Colombo: 6.9 million signatures collected against electricity price hike
by Arundathie Abeysinghe

The campaign began in front of the capital's train station, but this is already the second time in four months that a petition has been organized against high electricity bills. Experts say the increase was proposed to compensate for allowances given to the Ceylon Elecrtricy Board, Sri Lanka's largest electricity company dependent on the Ministry of Energy.

Colombo (AsiaNews) - The protest season in Sri Lanka continues: the Electricity Consumers Association (Eca) has collected 6.9 million signatures across the country against the government's decision to increase utility bills. The campaign began in front of the railway station in the capital Colombo and is supported by the opposition, labor unions, the real estate and industrial sectors, public and private sector employees, and the Public Utilities Commission in Sri Lanka (Pucsl).

This is the second time in four months that a petition against high utility bills has been organized. According to Pucsl, the action is illegal because the government does not have the authority to raise bills. However, Energy Minister Kanchana Wijesekera reiterated that the proposed tariff scheme was advanced by the Ceylon Electricity Board (Ceb) and was shared on his Twitter account as an official message. 

Sampath Hendawitharana, a public sector employee from Kalutara and father of two school-age children, told AsiaNews that "the proposed electricity tariff increase is similar to an electric shock. Several families from my village have left the country in search not of greener pastures, but with the goal of finding employment abroad. Some may never return to Sri Lanka. Many families committed suicide because they could not pay their mortgages, buy food, and pay their college tuition. Does the government expect people to live in the dark?"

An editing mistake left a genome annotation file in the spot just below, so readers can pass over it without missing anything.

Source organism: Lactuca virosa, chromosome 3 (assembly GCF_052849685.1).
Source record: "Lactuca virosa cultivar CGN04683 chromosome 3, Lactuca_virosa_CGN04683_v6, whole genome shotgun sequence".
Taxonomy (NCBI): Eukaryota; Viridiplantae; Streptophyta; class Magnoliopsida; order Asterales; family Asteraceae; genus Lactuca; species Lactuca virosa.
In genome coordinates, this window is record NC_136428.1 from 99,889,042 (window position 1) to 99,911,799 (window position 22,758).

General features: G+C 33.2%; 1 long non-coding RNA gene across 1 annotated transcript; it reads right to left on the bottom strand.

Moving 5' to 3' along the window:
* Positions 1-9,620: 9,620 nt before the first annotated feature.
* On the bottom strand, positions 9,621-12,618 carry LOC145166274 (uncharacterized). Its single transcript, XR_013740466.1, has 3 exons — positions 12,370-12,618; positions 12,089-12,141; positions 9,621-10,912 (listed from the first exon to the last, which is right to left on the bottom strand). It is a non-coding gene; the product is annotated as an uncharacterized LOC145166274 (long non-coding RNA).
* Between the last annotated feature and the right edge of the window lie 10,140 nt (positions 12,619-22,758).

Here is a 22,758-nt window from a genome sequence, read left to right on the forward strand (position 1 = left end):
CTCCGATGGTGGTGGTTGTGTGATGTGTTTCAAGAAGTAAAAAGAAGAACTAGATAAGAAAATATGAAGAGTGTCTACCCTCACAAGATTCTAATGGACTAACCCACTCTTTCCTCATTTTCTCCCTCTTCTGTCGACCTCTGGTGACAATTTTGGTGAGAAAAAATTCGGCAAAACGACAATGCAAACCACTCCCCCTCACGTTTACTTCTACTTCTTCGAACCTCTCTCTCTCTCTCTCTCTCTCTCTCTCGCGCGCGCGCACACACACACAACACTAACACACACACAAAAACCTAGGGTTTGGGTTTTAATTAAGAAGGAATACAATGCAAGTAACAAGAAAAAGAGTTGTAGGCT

Nimal Sendaratne, an NGO activist, explained that "the new tariff is a blow to the middle class and the poor. People are facing numerous difficulties due to the high cost of living; they pawn their jewelry, consume one meal a day, and many have lost their livelihoods. Parents give up meals to pay for school fees, some students have dropped out of school, and those who live on rent cannot pay it, so they live with relatives and friends who face similar difficulties. If there is an increase in bills, how will people pay?"

Several opposition MPs present at the signature-gathering campaign reiterated that "this is the inefficiency of the government. We have planned to go house to house, starting next week, and launch a massive protest campaign if the government goes ahead with this increase. It will be the second largest protest in the country. People are living in miserable conditions. We will lead the struggle. People are silent, not because they have a comfortable life, but because they are fed up with all the 225 MPs in Parliament." 

Lawyer Ramesh Alagiyawanna revealed that "the government decided to increase electricity tariffs by up to 65 percent in January due to the approval of the Council of Ministers to offset costs. Over the past three months, more than 3.5 billion rupees (9 million euros) have been paid as allowances and salaries for employees of the Ceylon Electricity Board," Sri Lanka's largest power company dependent on the Ministry of Energy. "The government is trying to overcome the objections of the power sector regulator and proceed with the tariff increase."

Eca sources added, "We started our public petition in Matara on January 1, the hometown of Energy Minister Kanchana Wijesekera, and collected signatures in Galle as well. We collected over 10,000 signatures on the first day. It is the Pucsl that has the authority to decide on these tariffs."